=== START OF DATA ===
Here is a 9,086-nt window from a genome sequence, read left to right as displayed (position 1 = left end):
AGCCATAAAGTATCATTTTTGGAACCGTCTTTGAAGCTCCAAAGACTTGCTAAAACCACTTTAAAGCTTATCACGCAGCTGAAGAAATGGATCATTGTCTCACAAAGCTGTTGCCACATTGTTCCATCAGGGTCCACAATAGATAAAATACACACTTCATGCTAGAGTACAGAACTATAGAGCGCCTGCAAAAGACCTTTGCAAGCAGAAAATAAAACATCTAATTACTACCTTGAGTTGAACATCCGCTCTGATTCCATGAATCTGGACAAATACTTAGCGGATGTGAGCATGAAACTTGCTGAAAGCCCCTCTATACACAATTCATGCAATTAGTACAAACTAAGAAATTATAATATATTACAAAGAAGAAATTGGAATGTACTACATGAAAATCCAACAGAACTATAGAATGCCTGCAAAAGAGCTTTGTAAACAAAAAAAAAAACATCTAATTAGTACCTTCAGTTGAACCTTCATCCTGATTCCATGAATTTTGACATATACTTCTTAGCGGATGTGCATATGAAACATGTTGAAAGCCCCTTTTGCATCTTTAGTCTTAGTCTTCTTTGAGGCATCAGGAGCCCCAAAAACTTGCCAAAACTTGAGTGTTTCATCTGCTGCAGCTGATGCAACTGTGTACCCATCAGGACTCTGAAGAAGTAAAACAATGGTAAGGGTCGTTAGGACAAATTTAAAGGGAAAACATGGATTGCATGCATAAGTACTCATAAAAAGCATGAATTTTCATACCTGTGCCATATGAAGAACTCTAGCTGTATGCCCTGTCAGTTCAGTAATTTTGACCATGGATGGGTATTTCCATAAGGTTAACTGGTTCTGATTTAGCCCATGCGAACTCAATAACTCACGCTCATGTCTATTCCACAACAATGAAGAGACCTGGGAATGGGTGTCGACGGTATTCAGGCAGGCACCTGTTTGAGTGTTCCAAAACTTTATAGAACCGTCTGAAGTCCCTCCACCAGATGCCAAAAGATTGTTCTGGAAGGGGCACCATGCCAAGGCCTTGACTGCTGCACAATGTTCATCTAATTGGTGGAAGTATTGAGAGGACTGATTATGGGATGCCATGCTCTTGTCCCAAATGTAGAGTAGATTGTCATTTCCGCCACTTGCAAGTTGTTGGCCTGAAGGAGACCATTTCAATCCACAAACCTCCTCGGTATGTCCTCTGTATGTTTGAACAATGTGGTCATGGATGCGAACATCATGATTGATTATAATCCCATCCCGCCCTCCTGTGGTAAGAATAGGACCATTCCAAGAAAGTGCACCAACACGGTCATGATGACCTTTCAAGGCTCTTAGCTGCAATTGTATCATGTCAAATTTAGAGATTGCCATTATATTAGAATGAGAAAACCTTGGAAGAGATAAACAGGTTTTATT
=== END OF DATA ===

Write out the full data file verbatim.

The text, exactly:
Here is a 9,086-nt window from a genome sequence, read left to right as displayed (position 1 = left end):
AGCCATAAAGTATCATTTTTGGAACCGTCTTTGAAGCTCCAAAGACTTGCTAAAACCACTTTAAAGCTTATCACGCAGCTGAAGAAATGGATCATTGTCTCACAAAGCTGTTGCCACATTGTTCCATCAGGGTCCACAATAGATAAAATACACACTTCATGCTAGAGTACAGAACTATAGAGCGCCTGCAAAAGACCTTTGCAAGCAGAAAATAAAACATCTAATTACTACCTTGAGTTGAACATCCGCTCTGATTCCATGAATCTGGACAAATACTTAGCGGATGTGAGCATGAAACTTGCTGAAAGCCCCTCTATACACAATTCATGCAATTAGTACAAACTAAGAAATTATAATATATTACAAAGAAGAAATTGGAATGTACTACATGAAAATCCAACAGAACTATAGAATGCCTGCAAAAGAGCTTTGTAAACAAAAAAAAAAACATCTAATTAGTACCTTCAGTTGAACCTTCATCCTGATTCCATGAATTTTGACATATACTTCTTAGCGGATGTGCATATGAAACATGTTGAAAGCCCCTTTTGCATCTTTAGTCTTAGTCTTCTTTGAGGCATCAGGAGCCCCAAAAACTTGCCAAAACTTGAGTGTTTCATCTGCTGCAGCTGATGCAACTGTGTACCCATCAGGACTCTGAAGAAGTAAAACAATGGTAAGGGTCGTTAGGACAAATTTAAAGGGAAAACATGGATTGCATGCATAAGTACTCATAAAAAGCATGAATTTTCATACCTGTGCCATATGAAGAACTCTAGCTGTATGCCCTGTCAGTTCAGTAATTTTGACCATGGATGGGTATTTCCATAAGGTTAACTGGTTCTGATTTAGCCCATGCGAACTCAATAACTCACGCTCATGTCTATTCCACAACAATGAAGAGACCTGGGAATGGGTGTCGACGGTATTCAGGCAGGCACCTGTTTGAGTGTTCCAAAACTTTATAGAACCGTCTGAAGTCCCTCCACCAGATGCCAAAAGATTGTTCTGGAAGGGGCACCATGCCAAGGCCTTGACTGCTGCACAATGTTCATCTAATTGGTGGAAGTATTGAGAGGACTGATTATGGGATGCCATGCTCTTGTCCCAAATGTAGAGTAGATTGTCATTTCCGCCACTTGCAAGTTGTTGGCCTGAAGGAGACCATTTCAATCCACAAACCTCCTCGGTATGTCCTCTGTATGTTTGAACAATGTGGTCATGGATGCGAACATCATGATTGATTATAATCCCATCCCGCCCTCCTGTGGTAAGAATAGGACCATTCCAAGAAAGTGCACCAACACGGTCATGATGACCTTTCAAGGCTCTTAGCTGCAATTGTATCATGTCAAATTTAGAGATTGCCATTATATTAGAATGAGAAAACCTTGGAAGAGATAAACAGGTTTTATT